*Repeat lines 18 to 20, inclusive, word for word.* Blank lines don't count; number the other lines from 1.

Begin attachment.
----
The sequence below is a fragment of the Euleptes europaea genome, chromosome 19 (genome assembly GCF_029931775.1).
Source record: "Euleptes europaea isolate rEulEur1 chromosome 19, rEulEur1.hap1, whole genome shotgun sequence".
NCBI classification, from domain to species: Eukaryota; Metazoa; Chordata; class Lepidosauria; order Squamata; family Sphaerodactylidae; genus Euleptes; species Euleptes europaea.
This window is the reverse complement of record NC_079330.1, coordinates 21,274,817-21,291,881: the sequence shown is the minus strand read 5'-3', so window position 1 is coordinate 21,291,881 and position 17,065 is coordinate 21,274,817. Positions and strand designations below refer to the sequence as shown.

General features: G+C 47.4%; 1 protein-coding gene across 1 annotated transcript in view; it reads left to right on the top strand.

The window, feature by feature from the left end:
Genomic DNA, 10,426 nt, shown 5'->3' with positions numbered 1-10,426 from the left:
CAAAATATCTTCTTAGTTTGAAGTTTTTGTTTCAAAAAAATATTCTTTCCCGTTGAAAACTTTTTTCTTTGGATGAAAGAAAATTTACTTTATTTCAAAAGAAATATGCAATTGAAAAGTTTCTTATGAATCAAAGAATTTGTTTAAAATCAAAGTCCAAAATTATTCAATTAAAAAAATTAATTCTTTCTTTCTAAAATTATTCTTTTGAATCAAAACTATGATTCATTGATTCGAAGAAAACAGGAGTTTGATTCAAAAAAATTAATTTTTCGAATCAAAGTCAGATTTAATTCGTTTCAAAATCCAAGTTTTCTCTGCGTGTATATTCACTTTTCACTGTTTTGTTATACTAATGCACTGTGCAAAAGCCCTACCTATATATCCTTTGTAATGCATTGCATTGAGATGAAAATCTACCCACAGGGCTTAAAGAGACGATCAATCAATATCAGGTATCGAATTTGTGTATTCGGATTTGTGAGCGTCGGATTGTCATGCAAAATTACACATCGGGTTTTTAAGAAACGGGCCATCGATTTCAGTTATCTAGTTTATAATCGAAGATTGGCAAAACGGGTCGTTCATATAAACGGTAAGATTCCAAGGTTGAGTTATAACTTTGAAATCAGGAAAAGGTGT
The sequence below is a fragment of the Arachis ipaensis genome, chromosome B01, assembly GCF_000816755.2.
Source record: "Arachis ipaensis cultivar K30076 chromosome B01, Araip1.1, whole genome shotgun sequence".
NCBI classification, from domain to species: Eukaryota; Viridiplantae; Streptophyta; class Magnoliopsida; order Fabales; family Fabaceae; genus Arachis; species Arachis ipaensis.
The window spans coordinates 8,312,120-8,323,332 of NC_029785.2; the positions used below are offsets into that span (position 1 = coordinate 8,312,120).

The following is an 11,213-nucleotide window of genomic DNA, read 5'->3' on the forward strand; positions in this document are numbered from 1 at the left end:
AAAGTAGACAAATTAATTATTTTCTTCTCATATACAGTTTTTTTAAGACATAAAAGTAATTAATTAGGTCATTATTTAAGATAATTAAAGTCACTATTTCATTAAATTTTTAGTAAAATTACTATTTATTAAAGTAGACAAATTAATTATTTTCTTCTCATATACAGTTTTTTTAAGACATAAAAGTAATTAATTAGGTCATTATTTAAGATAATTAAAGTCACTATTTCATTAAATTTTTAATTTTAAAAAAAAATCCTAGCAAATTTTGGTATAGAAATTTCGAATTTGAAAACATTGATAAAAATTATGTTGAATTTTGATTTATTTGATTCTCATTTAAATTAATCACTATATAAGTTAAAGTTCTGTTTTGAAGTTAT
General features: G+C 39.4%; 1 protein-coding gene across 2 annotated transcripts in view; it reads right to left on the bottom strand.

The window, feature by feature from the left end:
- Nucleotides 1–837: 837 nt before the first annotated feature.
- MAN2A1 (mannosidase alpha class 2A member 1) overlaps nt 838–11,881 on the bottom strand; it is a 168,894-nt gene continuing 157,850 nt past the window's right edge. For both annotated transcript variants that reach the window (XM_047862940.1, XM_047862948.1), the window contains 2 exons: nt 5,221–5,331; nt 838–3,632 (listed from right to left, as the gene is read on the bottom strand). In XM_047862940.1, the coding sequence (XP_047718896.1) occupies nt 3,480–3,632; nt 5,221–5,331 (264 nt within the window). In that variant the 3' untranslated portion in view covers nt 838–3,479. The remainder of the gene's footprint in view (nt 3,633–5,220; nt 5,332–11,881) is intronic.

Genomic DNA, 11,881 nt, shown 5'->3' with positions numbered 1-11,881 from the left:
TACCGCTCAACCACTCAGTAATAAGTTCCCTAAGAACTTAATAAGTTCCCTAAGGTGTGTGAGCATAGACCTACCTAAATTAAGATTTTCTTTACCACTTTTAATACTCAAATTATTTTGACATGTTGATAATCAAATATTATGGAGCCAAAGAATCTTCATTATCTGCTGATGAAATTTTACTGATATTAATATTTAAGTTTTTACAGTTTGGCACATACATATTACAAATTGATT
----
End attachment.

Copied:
- MAN2A1 (mannosidase alpha class 2A member 1) overlaps nt 838–11,881 on the bottom strand; it is a 168,894-nt gene continuing 157,850 nt past the window's right edge. For both annotated transcript variants that reach the window (XM_047862940.1, XM_047862948.1), the window contains 2 exons: nt 5,221–5,331; nt 838–3,632 (listed from right to left, as the gene is read on the bottom strand). In XM_047862940.1, the coding sequence (XP_047718896.1) occupies nt 3,480–3,632; nt 5,221–5,331 (264 nt within the window). In that variant the 3' untranslated portion in view covers nt 838–3,479. The remainder of the gene's footprint in view (nt 3,633–5,220; nt 5,332–11,881) is intronic.

Genomic DNA, 11,881 nt, shown 5'->3' with positions numbered 1-11,881 from the left:
TACCGCTCAACCACTCAGTAATAAGTTCCCTAAGAACTTAATAAGTTCCCTAAGGTGTGTGAGCATAGACCTACCTAAATTAAGATTTTCTTTACCACTTTTAATACTCAAATTATTTTGACATGTTGATAATCAAATATTATGGAGCCAAAGAATCTTCATTATCTGCTGATGAAATTTTACTGATATTAATATTTAAGTTTTTACAGTTTGGCACATACATATTACAAATTGATT